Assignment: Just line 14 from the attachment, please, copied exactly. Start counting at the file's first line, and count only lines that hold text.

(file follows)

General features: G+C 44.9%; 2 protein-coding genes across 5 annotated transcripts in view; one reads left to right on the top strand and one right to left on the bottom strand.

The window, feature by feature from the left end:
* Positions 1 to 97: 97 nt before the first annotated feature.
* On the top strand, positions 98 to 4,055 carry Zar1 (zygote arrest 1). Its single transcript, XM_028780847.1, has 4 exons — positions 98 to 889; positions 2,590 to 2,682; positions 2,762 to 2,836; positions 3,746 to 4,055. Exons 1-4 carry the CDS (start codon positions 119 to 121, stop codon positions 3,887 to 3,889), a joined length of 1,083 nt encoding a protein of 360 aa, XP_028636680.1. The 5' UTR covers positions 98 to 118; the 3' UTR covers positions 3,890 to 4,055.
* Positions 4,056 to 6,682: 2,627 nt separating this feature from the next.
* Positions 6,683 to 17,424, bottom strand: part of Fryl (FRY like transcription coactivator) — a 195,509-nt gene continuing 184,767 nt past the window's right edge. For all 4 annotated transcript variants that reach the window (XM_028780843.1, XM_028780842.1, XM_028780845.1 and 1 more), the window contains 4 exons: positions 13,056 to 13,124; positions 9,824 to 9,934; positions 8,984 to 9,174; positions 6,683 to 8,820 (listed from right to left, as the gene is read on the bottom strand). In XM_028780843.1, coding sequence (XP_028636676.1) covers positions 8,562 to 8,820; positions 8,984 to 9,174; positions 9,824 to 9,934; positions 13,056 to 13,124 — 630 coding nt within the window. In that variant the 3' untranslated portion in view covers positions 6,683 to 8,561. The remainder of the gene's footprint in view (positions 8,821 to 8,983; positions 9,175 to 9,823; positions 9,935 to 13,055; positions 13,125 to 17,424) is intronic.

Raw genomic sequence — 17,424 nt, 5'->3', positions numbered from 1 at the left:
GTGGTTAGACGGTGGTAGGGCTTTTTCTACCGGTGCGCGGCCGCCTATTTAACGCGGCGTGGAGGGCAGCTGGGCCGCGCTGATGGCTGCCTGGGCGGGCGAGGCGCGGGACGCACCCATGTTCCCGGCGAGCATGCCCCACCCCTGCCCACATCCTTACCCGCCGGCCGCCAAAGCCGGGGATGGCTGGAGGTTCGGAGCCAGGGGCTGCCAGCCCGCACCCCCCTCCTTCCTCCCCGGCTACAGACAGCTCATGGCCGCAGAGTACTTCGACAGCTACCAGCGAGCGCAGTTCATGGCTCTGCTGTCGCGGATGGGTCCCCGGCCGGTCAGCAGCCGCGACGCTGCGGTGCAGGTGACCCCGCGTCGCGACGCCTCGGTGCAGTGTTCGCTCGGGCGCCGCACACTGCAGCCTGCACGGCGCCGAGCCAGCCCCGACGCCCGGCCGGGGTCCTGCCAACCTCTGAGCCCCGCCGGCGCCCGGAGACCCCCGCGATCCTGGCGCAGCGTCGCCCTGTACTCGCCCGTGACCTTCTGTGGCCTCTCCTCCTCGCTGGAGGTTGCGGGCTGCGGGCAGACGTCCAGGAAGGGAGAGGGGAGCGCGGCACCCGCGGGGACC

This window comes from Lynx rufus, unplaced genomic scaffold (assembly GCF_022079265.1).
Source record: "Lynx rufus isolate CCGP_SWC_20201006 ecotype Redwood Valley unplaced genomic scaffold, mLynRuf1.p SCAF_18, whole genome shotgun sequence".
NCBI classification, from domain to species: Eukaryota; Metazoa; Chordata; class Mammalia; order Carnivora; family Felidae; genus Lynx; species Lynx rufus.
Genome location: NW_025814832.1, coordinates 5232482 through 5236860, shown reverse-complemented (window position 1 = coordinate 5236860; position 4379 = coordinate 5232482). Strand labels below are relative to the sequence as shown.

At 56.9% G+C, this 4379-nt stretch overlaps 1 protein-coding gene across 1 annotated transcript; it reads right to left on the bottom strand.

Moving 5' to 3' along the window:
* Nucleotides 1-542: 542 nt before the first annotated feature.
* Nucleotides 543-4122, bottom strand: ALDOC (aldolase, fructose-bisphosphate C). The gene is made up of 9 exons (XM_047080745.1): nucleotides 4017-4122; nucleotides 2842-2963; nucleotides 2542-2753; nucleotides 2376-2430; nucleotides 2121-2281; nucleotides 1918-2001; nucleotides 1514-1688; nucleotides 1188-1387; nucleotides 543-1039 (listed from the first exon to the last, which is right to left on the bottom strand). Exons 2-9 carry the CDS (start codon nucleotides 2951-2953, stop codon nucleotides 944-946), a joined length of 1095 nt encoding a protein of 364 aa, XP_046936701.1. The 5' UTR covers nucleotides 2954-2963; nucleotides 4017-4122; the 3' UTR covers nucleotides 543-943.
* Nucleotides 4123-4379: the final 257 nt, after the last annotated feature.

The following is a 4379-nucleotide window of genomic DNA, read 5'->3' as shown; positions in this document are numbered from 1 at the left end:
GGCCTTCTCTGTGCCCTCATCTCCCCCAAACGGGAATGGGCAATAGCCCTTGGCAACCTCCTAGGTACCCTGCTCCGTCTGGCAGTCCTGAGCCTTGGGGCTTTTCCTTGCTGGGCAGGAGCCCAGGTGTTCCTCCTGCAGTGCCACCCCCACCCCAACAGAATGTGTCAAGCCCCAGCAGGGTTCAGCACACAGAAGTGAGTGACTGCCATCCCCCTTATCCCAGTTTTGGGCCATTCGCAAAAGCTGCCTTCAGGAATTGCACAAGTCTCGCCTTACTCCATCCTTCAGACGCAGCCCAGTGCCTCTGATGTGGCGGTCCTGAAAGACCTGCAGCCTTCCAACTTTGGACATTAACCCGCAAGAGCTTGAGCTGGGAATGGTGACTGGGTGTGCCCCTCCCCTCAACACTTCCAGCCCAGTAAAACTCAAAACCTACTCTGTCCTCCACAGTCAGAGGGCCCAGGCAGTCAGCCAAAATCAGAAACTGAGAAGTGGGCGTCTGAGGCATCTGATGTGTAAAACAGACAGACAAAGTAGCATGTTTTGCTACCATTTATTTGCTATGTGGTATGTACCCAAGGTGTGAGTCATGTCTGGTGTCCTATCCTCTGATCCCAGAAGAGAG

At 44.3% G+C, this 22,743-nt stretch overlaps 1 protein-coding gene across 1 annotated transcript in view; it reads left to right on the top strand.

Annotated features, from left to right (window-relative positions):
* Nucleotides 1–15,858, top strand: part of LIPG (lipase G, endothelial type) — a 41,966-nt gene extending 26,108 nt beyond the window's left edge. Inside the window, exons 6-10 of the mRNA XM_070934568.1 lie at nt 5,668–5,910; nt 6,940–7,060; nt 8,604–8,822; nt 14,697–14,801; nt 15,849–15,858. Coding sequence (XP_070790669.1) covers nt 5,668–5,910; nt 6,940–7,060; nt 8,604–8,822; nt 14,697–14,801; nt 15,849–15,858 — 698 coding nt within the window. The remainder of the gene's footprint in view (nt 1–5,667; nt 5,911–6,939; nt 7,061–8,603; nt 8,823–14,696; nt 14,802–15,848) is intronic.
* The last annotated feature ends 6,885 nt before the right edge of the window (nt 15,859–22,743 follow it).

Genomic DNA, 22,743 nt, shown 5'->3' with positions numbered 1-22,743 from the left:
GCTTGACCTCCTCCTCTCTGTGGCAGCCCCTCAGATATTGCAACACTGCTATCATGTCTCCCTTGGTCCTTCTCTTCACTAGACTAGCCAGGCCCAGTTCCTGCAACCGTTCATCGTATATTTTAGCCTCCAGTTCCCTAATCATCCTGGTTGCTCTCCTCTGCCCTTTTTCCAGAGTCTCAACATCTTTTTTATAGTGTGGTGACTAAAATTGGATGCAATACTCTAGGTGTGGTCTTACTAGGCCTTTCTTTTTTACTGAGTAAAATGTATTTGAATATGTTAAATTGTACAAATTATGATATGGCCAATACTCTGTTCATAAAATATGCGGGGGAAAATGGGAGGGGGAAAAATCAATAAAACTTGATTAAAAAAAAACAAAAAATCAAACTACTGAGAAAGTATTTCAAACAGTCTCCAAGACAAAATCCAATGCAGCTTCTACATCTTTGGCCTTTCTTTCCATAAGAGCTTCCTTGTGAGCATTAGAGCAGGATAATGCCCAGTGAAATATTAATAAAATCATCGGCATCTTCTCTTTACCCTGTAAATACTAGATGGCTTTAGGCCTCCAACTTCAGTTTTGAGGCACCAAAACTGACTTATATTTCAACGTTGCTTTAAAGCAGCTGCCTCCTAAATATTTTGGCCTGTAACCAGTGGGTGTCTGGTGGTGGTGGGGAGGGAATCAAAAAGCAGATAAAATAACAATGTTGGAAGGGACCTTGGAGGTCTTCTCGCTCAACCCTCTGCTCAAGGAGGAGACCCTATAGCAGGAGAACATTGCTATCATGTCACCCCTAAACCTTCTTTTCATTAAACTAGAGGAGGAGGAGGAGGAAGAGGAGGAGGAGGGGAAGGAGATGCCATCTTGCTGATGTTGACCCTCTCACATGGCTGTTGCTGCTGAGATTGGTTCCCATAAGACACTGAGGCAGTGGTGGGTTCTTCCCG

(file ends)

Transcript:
Moving 5' to 3' along the window: